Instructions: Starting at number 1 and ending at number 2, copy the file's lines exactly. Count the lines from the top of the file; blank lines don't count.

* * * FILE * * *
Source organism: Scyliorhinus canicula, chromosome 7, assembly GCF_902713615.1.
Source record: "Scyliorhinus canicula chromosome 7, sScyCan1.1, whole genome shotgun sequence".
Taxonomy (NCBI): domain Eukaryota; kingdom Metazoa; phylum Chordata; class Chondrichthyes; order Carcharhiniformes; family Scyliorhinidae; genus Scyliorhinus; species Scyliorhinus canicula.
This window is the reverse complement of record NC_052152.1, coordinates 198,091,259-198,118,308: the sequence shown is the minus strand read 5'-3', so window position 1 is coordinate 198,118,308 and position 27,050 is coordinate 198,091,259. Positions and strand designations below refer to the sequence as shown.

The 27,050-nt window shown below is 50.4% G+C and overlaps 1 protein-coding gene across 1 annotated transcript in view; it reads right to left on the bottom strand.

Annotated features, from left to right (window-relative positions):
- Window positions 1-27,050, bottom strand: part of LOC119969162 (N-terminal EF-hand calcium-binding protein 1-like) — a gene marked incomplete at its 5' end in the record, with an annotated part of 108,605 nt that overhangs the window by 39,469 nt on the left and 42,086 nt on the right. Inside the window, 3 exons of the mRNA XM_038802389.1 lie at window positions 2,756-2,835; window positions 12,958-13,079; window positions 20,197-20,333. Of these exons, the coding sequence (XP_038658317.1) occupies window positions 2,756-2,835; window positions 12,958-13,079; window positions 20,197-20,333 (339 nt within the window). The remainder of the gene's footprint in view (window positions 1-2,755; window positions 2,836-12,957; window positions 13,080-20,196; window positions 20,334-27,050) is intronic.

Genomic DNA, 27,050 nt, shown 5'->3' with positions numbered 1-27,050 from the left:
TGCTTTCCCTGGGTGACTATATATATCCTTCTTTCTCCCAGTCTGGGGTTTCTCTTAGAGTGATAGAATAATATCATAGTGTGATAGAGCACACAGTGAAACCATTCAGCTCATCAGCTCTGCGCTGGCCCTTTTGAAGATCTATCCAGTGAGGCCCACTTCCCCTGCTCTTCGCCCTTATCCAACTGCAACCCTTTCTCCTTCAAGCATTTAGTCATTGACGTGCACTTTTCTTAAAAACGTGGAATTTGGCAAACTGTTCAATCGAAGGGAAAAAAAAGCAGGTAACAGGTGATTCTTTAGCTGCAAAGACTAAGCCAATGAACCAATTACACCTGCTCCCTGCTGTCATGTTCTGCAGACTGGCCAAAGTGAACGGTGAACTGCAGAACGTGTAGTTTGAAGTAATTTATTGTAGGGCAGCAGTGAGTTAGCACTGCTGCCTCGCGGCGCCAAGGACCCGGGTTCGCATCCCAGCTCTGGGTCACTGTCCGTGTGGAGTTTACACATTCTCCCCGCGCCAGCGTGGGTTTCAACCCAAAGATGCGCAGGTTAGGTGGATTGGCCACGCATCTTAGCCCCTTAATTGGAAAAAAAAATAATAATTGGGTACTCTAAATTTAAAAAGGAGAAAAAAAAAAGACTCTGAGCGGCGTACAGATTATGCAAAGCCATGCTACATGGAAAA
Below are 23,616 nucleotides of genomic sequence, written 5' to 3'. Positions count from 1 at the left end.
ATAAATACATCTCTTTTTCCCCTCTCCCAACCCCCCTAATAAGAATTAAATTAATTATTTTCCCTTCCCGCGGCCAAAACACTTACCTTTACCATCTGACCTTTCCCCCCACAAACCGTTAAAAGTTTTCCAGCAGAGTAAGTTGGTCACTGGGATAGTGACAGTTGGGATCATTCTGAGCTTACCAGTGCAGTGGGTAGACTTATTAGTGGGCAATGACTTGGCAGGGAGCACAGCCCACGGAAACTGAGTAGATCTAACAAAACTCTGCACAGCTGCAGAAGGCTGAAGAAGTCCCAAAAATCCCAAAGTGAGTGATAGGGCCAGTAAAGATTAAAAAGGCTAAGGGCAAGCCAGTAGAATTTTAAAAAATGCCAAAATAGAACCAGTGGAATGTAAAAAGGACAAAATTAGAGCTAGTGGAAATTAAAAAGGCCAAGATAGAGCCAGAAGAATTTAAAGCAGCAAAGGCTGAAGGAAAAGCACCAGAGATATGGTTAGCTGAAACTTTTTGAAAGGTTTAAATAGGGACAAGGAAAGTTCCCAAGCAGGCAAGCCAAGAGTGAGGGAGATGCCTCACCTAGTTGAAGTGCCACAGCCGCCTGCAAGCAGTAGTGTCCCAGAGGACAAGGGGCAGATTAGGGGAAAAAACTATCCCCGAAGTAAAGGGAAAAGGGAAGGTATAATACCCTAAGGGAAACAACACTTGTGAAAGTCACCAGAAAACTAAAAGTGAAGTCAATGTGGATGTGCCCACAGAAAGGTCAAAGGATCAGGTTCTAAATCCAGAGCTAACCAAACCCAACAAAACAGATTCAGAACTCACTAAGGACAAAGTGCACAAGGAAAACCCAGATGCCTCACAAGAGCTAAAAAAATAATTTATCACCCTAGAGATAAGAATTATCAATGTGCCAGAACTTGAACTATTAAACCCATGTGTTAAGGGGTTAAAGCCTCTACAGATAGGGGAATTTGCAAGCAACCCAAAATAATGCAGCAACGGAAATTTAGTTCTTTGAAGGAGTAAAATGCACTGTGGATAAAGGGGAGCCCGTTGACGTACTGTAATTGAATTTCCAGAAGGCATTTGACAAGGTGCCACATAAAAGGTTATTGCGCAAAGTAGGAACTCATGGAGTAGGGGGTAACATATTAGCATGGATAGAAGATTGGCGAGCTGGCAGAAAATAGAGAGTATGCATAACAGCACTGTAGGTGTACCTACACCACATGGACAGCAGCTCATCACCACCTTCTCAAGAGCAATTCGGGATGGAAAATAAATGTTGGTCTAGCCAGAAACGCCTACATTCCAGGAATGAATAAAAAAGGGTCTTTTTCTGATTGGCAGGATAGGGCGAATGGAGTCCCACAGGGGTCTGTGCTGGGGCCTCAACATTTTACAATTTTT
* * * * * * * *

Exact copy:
Source organism: Scyliorhinus canicula, chromosome 7, assembly GCF_902713615.1.
Source record: "Scyliorhinus canicula chromosome 7, sScyCan1.1, whole genome shotgun sequence".